• Chapter USP<2232>: Elemental Contaminants in Dietary Supplements

In January 2015, the USP established January 1, 2018 as the new date of applicability for General Chapters <232>, <233> and <2232>. The implementation should align with limits and timelines set down by other pharmaceutical and medical agencies such as the ICH Q3D Step 4 Guidelines for Elemental Impurities announced on December 16, 2014.

The Pharmacopoeia Europe announced in July 2014 their strategy regarding elemental impurities and the implementation of the ICH Q3D. Nearly one year later, in April 2015, they published their policy on elemental impurities and timelines for revision of general and individual texts. In August of the same year, clarification was given for products outside the scope of ICH Q3D.

The implementation of the guideline compliances should start in June 2016 for products with new marketing authorization, either containing new active substances or already approved substances. Marketed products, including new mutual recognition applications of already approved substances, should comply with the Guideline from December 2017.

The implementation of the General Test 5.20 and the General Method 2.4.20 replaced the EMA guideline on metal catalysts and metal reagents by the principles of the ICH. The publication was done in the Ph.Eur. Suppl. 9.3 (implementation date January 1, 2018), having no test for elemental impurities in the individual monographs except for substances of natural origin. Given the intrinsic nature of elemental impurities in these substances, they are among the major potential sources of elemental contamination in medicinal products. The Ph.Eur. Commission has also specifically recommended keeping the different tests for elements for which no PDE limits have been established, i.e., those identified as “other elements” in the ICH Q3D guideline in individual monographs.2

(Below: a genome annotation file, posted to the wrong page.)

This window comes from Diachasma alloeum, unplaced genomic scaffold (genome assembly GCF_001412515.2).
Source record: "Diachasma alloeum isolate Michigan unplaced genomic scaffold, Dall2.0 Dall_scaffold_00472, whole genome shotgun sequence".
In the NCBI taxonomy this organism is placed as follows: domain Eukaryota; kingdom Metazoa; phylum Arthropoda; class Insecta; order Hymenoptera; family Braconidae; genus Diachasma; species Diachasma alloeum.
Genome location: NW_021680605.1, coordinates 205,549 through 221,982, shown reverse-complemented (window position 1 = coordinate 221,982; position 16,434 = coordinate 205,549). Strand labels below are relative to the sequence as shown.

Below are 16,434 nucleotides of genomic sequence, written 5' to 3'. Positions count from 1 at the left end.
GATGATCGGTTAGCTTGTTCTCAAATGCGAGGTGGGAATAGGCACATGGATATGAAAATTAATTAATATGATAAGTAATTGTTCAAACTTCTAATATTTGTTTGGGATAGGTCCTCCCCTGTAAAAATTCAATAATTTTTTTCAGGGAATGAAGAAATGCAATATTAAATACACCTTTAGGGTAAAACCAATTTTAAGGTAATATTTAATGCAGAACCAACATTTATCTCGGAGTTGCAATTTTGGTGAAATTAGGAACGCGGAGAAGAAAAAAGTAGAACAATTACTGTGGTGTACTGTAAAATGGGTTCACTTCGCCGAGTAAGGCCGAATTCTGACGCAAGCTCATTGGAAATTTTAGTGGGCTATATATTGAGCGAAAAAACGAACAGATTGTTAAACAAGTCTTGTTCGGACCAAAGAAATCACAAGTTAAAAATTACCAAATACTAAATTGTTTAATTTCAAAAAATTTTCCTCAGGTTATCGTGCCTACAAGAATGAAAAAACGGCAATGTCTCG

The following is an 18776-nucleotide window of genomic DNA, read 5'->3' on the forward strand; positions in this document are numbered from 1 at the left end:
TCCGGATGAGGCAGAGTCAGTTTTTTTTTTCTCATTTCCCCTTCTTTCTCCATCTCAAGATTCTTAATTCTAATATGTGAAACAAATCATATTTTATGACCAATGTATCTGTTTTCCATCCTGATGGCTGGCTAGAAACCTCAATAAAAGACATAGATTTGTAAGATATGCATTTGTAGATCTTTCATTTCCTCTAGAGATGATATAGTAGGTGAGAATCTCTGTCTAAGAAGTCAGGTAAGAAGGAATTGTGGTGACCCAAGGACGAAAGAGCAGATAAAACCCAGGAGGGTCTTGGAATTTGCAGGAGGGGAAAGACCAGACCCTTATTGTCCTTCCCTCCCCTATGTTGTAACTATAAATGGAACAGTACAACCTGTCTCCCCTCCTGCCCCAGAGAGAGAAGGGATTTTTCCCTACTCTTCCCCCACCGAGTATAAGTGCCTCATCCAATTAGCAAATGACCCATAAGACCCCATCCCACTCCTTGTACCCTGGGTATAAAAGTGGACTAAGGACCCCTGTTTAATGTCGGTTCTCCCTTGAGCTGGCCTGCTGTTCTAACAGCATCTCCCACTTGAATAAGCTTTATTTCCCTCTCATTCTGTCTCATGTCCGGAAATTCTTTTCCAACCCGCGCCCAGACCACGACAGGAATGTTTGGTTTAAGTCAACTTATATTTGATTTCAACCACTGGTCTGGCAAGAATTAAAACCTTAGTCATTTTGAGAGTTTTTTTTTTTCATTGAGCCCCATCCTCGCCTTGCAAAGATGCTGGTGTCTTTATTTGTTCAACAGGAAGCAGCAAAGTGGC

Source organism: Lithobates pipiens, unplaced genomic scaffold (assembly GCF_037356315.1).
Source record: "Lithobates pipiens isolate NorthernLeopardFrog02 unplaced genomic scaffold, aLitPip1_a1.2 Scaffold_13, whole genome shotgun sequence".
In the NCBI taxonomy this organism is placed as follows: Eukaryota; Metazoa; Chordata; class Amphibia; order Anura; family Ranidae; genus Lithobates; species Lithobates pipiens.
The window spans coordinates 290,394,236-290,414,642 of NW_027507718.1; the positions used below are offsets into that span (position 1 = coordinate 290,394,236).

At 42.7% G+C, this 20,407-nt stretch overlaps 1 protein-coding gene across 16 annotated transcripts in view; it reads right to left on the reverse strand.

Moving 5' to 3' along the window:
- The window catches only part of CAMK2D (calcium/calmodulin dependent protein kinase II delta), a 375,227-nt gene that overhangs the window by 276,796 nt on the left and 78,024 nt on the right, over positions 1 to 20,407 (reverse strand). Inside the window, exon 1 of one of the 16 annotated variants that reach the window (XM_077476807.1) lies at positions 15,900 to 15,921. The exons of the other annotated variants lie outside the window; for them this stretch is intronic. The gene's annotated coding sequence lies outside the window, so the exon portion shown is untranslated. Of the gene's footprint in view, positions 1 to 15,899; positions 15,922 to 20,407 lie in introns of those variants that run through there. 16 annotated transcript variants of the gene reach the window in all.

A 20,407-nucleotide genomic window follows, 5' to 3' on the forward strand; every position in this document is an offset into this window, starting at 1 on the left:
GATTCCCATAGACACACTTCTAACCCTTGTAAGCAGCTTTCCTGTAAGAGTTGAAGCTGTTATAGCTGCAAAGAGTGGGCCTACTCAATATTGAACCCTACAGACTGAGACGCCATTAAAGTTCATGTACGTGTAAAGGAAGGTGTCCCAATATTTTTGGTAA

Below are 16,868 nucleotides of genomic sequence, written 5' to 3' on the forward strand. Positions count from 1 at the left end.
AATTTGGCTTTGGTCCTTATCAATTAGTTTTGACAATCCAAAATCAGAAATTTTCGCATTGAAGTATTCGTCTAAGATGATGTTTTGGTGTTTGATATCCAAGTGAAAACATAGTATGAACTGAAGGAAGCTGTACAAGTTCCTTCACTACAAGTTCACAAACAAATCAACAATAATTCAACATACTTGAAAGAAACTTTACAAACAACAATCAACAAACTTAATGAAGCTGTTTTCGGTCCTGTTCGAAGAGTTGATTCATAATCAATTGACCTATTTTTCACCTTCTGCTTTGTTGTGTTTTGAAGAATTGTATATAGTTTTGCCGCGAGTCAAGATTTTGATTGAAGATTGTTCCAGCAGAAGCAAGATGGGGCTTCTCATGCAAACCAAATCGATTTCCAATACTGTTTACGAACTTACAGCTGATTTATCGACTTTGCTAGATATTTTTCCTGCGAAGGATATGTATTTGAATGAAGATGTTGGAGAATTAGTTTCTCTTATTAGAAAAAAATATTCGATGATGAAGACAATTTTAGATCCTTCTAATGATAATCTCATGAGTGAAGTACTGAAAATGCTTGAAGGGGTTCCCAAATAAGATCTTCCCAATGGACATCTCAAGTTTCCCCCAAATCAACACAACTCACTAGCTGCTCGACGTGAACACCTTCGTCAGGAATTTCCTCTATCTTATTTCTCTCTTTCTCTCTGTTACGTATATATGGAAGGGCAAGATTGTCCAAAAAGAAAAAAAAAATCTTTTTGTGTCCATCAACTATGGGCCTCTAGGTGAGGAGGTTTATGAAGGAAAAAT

Analytical methods

Concerning new analytical methods, ICH Q3D does not include any recommendation on instrumental methods but the following analytical procedures are suggested in USP<233> dependent on the expected concentration of the elemental impurity in the product or component:

  • Parts-per-million (ppm) concentrations ICP-OES or atomic absorption
  • Parts-per-billion (ppb) concentrations ICP-MS

ICH Q3D limits for elemental impurities

For a total of 24 elements, toxicity limits are specified and defined as maximum PDE levels in mg/day for the four major drug delivery categories. Table 1 lists the PDE values in μg/day, valid for drug products with an intake of ≤10 g/day.

Table 1.Permitted daily exposure (PDE) for elemental impurities

Table 2 lists the elements to be considered in the risk assessment.

For the new adapted USP <232> and Ph.Eur.Suppl. 9.3 chapters, we offer three TraceCERT® element mixes with element ratio corresponding to the oral concentrations of the ICH Q3D guideline, mix I covers class 1, 2A and some of 2B elements; mix II covers the remaining 2B class elements; mix III covers all class 3 elements.

A second series of three mixes covers the parenteral concentration ratios. All products with their element respective concentrations (mg/L) are listed in Table 3.

Table 4 lists the features of the TraceCERT® Certified Reference Material (CRM) solutions.

Table 2.Elements to be considered in the risk assessment
Table 3.Suitable Multi-Element CRM Solutions according to ICH Q3D TraceCERT®
Table 4.Features of the TraceCERT® CRMs


2014. ICH Q3D limits from Step 4 version. December 16. Option 1
2016. the Medicine Maker. 4. Thermo Fischer.

Social Media

LinkedIn icon
Twitter icon
Facebook Icon


Research. Development. Production.

We are a leading supplier to the global Life Science industry with solutions and services for research, biotechnology development and production, and pharmaceutical drug therapy development and production.

© 2021 Merck KGaA, Darmstadt, Germany and/or its affiliates. All Rights Reserved.

Reproduction of any materials from the site is strictly forbidden without permission.